The point is that we think as individuals, and work as a group, without outside control. This gives us a ready answer to a recent Evening Standard editorial, referring to the printers’ strike (issue July 28): “What is the matter with the newspaper industry? Why was it not only the first but the only industry to shutdown for five days at a time of grave national crisis? Why do so many people who work in this industry – the highest paid in the country – seem to care so little about their work and their role in society that they are ready to withdraw their labour with such apparent indifference to the effects of their actions? … The loss of goodwill to the papers was vast, as advertisers and readers alike were driven to another means of communication.” We know what our work is; we chose it. And our role in society, whatever it is, is not that of a small cog in a large profit-making machine. And that last sentence quoted answers the Standard’s own question: what is wrong with the industry is that the advertisers come first, the money men – before the readers, and way ahead of those who actually do the work, including in most instances the journalists as well as the print workers.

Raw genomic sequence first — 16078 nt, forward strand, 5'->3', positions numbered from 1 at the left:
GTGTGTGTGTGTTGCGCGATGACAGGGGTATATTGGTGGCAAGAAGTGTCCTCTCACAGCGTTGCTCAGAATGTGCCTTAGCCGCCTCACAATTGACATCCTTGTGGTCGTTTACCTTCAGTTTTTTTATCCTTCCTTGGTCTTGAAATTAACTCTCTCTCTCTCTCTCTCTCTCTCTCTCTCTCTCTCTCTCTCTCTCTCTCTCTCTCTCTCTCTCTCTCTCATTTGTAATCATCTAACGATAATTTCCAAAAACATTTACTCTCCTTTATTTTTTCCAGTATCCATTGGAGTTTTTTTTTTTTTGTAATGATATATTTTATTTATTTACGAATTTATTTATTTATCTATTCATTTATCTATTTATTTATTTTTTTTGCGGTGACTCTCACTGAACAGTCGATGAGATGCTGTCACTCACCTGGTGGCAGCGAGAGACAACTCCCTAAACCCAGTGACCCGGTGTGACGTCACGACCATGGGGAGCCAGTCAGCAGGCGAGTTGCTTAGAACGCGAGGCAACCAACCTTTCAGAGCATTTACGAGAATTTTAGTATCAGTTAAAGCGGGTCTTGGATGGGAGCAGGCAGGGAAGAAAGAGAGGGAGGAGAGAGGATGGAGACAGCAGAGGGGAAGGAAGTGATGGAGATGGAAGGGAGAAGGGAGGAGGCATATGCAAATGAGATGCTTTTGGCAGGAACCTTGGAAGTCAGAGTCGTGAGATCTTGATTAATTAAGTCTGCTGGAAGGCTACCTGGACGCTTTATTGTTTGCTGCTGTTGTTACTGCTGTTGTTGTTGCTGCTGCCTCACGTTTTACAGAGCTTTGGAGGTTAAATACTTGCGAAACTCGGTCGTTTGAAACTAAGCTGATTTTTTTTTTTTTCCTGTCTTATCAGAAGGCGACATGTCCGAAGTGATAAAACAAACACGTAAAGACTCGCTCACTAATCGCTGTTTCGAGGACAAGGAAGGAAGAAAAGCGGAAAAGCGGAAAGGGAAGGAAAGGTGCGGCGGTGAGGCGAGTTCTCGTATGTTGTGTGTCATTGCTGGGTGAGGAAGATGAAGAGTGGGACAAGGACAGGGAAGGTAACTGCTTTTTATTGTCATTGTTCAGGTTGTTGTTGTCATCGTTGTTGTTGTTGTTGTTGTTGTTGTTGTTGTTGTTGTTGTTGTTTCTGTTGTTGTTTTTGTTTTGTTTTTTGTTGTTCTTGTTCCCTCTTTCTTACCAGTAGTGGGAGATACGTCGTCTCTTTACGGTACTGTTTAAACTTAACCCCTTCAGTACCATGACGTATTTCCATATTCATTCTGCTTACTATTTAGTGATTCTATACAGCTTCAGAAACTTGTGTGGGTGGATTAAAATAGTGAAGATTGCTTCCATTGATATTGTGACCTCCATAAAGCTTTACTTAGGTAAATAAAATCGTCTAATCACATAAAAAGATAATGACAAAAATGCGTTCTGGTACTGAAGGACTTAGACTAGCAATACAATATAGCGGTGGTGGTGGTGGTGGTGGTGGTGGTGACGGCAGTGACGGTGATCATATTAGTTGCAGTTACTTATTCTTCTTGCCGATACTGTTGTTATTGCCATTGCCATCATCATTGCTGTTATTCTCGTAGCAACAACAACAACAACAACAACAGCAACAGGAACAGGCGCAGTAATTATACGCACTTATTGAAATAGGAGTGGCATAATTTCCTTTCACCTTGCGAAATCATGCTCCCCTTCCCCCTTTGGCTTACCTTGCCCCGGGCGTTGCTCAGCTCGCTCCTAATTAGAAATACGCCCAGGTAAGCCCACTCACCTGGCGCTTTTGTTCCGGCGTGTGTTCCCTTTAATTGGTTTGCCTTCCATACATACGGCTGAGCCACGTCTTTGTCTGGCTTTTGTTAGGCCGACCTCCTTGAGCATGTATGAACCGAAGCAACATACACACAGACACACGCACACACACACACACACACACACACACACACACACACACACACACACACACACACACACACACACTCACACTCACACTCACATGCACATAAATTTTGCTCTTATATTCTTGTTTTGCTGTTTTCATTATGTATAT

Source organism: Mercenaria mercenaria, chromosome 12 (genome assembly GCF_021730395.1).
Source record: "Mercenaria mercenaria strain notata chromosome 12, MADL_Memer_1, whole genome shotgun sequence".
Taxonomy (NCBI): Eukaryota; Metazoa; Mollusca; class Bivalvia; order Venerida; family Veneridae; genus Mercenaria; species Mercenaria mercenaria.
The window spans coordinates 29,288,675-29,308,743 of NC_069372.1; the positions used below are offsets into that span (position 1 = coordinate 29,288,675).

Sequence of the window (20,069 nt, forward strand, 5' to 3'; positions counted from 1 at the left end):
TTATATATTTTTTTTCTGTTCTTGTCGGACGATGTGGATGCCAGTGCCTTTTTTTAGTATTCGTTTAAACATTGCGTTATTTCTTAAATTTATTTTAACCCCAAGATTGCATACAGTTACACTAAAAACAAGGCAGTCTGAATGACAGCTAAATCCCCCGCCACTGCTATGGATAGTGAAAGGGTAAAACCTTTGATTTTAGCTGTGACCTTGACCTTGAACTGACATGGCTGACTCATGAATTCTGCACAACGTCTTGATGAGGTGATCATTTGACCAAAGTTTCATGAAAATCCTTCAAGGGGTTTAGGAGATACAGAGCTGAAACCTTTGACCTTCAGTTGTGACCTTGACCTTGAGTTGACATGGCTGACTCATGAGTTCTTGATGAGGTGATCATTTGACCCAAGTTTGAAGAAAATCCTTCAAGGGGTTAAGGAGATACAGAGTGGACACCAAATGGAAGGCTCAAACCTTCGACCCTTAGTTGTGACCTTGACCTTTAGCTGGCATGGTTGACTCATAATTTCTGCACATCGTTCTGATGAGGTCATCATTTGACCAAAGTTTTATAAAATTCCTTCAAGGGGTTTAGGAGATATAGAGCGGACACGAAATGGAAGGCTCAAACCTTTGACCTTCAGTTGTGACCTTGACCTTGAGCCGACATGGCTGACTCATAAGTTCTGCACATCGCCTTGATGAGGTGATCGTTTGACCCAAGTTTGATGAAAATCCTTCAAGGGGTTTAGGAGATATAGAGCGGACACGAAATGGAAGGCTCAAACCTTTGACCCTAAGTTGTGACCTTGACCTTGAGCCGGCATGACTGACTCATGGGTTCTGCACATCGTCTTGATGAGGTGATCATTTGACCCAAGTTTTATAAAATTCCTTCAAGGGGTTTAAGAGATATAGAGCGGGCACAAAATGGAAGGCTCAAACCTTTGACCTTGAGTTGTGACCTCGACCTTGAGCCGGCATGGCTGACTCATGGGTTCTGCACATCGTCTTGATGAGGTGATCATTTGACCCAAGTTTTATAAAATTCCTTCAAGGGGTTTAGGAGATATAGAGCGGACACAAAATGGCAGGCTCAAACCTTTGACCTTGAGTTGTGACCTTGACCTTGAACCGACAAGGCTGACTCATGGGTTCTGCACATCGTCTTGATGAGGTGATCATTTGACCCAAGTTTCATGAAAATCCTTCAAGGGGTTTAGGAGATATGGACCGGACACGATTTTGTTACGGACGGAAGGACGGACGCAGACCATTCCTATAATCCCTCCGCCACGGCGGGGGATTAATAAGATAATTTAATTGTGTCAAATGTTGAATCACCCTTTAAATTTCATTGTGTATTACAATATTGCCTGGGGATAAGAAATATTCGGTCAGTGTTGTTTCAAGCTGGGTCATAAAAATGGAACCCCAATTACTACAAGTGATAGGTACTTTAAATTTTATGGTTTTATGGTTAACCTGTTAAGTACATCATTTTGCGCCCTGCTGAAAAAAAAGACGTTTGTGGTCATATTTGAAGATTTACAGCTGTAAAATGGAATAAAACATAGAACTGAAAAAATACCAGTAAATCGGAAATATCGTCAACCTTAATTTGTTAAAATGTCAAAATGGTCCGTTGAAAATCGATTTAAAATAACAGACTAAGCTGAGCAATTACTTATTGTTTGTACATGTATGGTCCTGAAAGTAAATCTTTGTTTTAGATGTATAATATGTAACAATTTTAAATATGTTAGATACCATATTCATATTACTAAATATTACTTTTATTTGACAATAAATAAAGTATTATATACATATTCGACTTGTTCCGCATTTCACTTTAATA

As a fortnightly paper, we were not affected by the strike – (it was nice to see a paper rack in a straight newsagents displaying Gay News prominently, in the space usually occupied by The Times!). We may even have reached a few unsuspecting non-gay people: “Gay News No. 3? I’ll take double this time, love,” said a friendly newsman in High Street Ken. “Sold out the last one – well, people had to read something!” Sales of issue three are already up on the previous two – how long before we can increase our print order? We need more subscribers, more outlets, more workers, and more money, but we’re here, and we’re busy communicating. Every time you buy a copy, every letter and article you send us is part of the individual communication pattern we are building. Everyone we talk to about the gay world, every story we research, is another step towards breaking the barriers which keep gay people in hiding and the rest of the world in ignorance of the truth about homosexuals. It is on this level, with individuals telling it like it is, that progress is being made towards liberation (in the true sense of the word, not just as a slogan).